No, I’m not talking about IPOs or dotcoms. Nor am I talking livestock. Not taking stock of oneself. I’m talking about cooking. Specifically, one of the most basic, core ingredients; something that goes into almost every sauce, stew, soup. Stock. I cook a lot. Maybe not as much lately, but I go through phases; sometimes […]
No, I’m not talking about IPOs or dotcoms.
Nor am I talking livestock.
Not taking stock of oneself.
I’m talking about cooking.
Specifically, one of the most basic, core ingredients; something that goes into almost every sauce, stew, soup.
I cook a lot. Maybe not as much lately, but I go through phases; sometimes it depends on who I’m hanging out with, sometimes it’s about what I feel like doing. But cooking is one of the great joys of my life. It’s also one of the things I’m best at.
I could have, should have, been a chef for a living. I’m good enough. I have the skills, and the talent. I should, when I was twenty and working in record stores, getting high and hanging with dealers, I should have gone to culinary school back then. Now, you’d be seeing me on TV with Bobby Flay and Ming Tsai and Tyler Florence; or maybe I’d be more like Alton Brown (Only my comedy would be better and I wouldn’t make as many mistakes as he makes.)
I would not have been Jacque Pepin; you know, I’m pretty good, but I’m not that kind of good.
But I could have been Tony Bourdain. Maybe that’s my best role model; chef, author, infamous kitchen wildman and drug user. The man who’s eaten a cobra’s heart for our entertainment. I could have had his job.
Paths not taken. I didn’t go to school, and I didn’t go work in restaurants. I went to work in record stores and then in high tech companies instead, following my wallet and an innate ability to learn, and benefitting from a great ability to fake and bullshit my way though things.
But still, I am a cook. My friends call me Chef, and not because I reseble the South Park character; but I’m no chef. I am a cook.
One of the most basic, most satisfying tasks I undertake in the kitchen it to make stock. That simple, basic substance that becomes magic when it’s used in other things, when it’s reduced and seasoned just so.
Stock is so simple. You take parts of an animal that would be throw away, vegetables that cost pennies, water, salt, pepper, maybe a few other things, put them together, cook for the better part of forever, strain, and — there you have something that is flavor, pure and simple. Something that will make you feel good; something you can make into a million other things.
I save bones. Some other cooks I know do the same things. You wind up with the freezer of death after a while; more carcasses and little bodies and parts than Jeffry Dahmer. Chicken bones usually but sometimes beef ribs, once in a while lamb.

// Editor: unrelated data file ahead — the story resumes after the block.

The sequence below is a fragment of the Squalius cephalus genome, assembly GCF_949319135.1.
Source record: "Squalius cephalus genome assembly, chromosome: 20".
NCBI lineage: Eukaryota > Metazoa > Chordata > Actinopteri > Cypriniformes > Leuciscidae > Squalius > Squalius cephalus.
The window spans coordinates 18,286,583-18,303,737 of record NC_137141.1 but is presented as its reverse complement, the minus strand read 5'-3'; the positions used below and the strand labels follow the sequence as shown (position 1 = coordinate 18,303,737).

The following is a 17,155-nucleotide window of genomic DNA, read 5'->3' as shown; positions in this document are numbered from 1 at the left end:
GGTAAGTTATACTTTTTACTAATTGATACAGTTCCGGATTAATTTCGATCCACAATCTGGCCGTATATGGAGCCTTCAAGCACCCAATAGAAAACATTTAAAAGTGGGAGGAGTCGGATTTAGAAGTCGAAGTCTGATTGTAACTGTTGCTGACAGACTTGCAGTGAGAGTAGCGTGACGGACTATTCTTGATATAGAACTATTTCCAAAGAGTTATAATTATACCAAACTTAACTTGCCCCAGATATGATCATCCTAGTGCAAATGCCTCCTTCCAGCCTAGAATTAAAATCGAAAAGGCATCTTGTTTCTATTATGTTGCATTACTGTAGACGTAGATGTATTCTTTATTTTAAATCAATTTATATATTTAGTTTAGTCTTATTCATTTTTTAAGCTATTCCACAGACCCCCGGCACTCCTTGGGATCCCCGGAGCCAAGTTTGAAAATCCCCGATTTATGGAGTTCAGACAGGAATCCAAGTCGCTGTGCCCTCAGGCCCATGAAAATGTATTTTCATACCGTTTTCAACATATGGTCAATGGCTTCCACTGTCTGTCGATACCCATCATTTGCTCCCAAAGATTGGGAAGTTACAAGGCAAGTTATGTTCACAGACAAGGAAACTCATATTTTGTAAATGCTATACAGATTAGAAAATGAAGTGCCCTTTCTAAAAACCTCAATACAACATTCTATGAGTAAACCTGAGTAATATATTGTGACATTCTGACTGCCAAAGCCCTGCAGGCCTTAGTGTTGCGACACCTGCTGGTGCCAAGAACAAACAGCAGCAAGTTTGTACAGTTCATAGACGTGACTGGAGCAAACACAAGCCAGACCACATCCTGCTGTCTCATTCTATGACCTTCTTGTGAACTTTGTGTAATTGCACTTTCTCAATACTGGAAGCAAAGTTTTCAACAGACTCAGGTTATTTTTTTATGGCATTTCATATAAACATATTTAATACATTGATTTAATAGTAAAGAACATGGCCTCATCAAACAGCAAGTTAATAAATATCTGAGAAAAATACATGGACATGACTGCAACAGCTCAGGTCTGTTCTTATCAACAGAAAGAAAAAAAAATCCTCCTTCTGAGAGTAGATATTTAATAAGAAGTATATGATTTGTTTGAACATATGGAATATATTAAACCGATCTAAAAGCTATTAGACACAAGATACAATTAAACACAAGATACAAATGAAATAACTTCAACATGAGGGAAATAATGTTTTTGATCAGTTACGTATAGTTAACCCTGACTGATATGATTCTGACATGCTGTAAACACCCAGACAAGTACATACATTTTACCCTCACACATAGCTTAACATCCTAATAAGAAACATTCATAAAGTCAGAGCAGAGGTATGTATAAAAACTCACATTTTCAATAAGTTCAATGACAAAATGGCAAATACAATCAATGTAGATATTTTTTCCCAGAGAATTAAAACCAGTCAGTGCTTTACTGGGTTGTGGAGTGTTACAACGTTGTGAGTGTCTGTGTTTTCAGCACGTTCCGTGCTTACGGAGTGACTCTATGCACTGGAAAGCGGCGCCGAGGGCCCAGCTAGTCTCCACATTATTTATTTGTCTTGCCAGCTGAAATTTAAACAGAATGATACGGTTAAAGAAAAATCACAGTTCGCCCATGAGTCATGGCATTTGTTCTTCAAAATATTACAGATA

Today, I had the mother-load. I somehow wound up with 15 dead chickens in my freezer. Ok, many of them were tiny; we had this plan to make old fashioned Cornish Game Hens for a dinner party. Only we (my Dear Sweet Andie and I) didn’t factor in the time it’d take to defrost the damned things and wound up with eight or nine chicken-shaped ice-cubes and a party to feed. So we grabbed a couple full-sized chickens, stuffed them with lemons, garlic, and fresh rosemary and put together a damned fine dinner. But the following monday, I still had all those hens; so my kids ate hens for dinner, my in-laws ate hens for dinner, and I ate hens for dinner. And lunch the next two days.
Somewhere along the line, there were a couple more chickens that wound up as frozen bones, and today, they all went into the pot, along with the deglazed contents of roasting pans, five onions, a big bunch of carrots, a big bunch of celery, a handful of pepper corns and a few herbs and wine.
There they’ve sat all day, making my home smell wonderful, giving up all that’s left of themselves for our future dining pleasure.
It’s a funny idea; pretty much the complete essense of a body can be rendered down to pure flavor. Boil and boil and boil, all that’s left is bones, some skin, bits of meat.
I started this pot going about 10am this morning while I drank coffee; now, 10:30 pm, it’s still going on my stove; strained, and now simply reducing.
Why is it I like doing this so much?
Well, there’s the obvious. I’ve got some fantastic soup coming out of this. Cream of veggie soups that you’ll kill a man for, trust me, you will. Tortilla soup that’s simply the best I’ve ever had; the combination of four recipes and the reverse-engineering of many more. Chicken-leek soup, chicken-noodle soup, french onion soup. This stock’s going feed a bunch of people and make them feel very, very good.
But there’s more than that. I give the stock away sometimes. It’s not just because I like soup. There’s just something basic about certain kitchen tasks. I stand in the kitchen alone, cutting vegetables, stirring, straining. It’s something solitary, one of the few things I like to do all by myself in the kitchen. I’m usually doing that last of this late at night after letting stock cook all day, waiting for it to reduce, then to cool enough that I can put it away. I get into a medatative, almost zen state.
I feel, when I get a big batch of really good stock done, like I’ve done something significant. Something simple, basic. Something that makes me feel good, and will, later, make my family and friends feel good.
And there’s nothing like a bowl of soup to cure a hangover. Trust me on that one.